After the grim news came through to the makeshift headquarters that a body had been found near the coast less than 10 miles away, groups of volunteers, gardaí and civil defence teams began making their way back to the clubhouse.
Although there was no official confirmation that the remains were those of Robert Holohan, the mood was extremely sombre among the weary groups sitting around drinking cups of coffee or pacing the car park of the club barely a mile from the missing schoolboy's home.
Brian Boland, whose son was in Robert's class, was in the field next to where the body was found a few hours earlier.
"We're just devastated. We can't believe it because there was always hope among us that he'd be found safe and well," he said.
Michael Keane was among a group of volunteers which had been searching through a rough field near Inch next to where the discovery was made. He said that somebody called out suddenly for a garda, and the helicopter swooped and landed in the field alongside them.
"If we hadn't found him for another week, we'd have kept going anyway," he said.
John O'Mahony, who had also been searching, spoke to members of group which found the body. They told him that they had reported the discovery and left the immediate scene in order not to disturb potential forensic evidence.
"It doesn't look good as far as the search is concerned," he said.
Thomas O'Shaughnessy had travelled from Thurles on Tuesday to help the massive search effort around east Cork for the missing 11-year-old.
"I was off work for a couple of days and said to my wife I wanted to go down and lend a hand. Anyone who has kids is affected by something like this," he said.
He said he was searching in a field with very rough ground when the shout went out that something had been found. "I went over to the cliff edge and it wasn't very far away. I rang my wife and I just started crying," said Thomas, who had only moved from Cork with his family three years ago. "It's a relief in a way that the body was found, it means the family can grieve," he said.
He was one of a large number of people from different parts of the country that joined the hundreds of search volunteers, some from as far away as Derry and Co Louth. As daylight began to fade shortly before 5pm the time most search groups would have been calling a halt for the day over the past week the hush suddenly changed to louder talk as further news emerged.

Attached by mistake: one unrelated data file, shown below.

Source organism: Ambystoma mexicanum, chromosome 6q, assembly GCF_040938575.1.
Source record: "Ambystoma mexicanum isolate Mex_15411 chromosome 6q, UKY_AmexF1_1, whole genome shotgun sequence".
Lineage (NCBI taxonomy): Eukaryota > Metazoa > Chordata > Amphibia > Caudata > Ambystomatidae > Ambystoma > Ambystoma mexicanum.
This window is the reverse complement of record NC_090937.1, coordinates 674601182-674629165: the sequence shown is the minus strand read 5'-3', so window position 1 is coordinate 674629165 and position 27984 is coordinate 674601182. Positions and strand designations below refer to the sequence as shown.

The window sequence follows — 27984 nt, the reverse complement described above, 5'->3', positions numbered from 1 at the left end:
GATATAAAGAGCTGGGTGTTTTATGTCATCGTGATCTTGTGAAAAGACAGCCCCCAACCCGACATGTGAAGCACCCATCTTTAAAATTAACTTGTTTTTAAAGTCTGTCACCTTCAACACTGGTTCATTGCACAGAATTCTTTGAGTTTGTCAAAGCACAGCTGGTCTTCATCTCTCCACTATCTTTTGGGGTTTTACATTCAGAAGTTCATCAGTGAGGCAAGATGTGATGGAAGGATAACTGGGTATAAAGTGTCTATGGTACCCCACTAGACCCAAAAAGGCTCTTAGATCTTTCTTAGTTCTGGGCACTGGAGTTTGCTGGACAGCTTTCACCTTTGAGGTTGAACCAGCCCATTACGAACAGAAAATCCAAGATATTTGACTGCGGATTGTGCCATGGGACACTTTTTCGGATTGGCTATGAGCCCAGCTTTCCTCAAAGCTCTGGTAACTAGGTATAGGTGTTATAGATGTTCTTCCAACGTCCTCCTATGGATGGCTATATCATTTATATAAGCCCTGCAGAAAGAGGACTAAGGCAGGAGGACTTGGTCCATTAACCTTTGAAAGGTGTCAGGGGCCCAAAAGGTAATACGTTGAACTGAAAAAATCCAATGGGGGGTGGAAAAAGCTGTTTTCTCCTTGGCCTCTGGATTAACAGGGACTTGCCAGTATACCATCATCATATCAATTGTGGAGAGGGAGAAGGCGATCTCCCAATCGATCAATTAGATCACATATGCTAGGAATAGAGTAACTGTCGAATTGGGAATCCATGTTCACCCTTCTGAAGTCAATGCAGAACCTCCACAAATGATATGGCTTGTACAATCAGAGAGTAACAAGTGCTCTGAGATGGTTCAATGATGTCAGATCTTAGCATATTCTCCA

A body had been found in the Owenacurra River which runs around the centre of Midleton, about two miles from the golf club. Gardaí, who had been on breaks from their duties, quickly disappeared into patrol vehicles and sped off in the direction of the town.
There was understandable speculation for a short time that a second unexpected death in the area might have been related to Robert's disappearance and the earlier grim news.
However, it soon emerged that the death of the man, believed to be in his 60s and from the town, was an unconnected but coincidental tragedy amid the shock and disbelief being experienced by the population of the busy town and surrounding region.
The scene was not sealed off and the death appears unlikely to be treated as suspicious, although this will be clarified by a post mortem examination today.
Back at the golf club, a few remaining volunteers and gardaí gathered around the bar's television to watch the teatime RTÉ news bulletin, most of them shaking their heads in disbelief at the unfolding events.
At the top of the now quiet function hall which had been the briefing room for search efforts over the previous week, posters with Robert Holohan's picture still hung on a flipchart.
Outside the golf club door in the darkened car park, hats, gloves and other small items filled a cardboard apple box marked simply Lost + Found.
Rows of broken tree branches and umbrellas used as walking aids by searchers were leaned against the wall to the other side of the door.
Alongside, in a poignant reminder of Robert's bicycle, found abandoned in a ditch less than half-a-mile away, a child's scooter stood against the wall.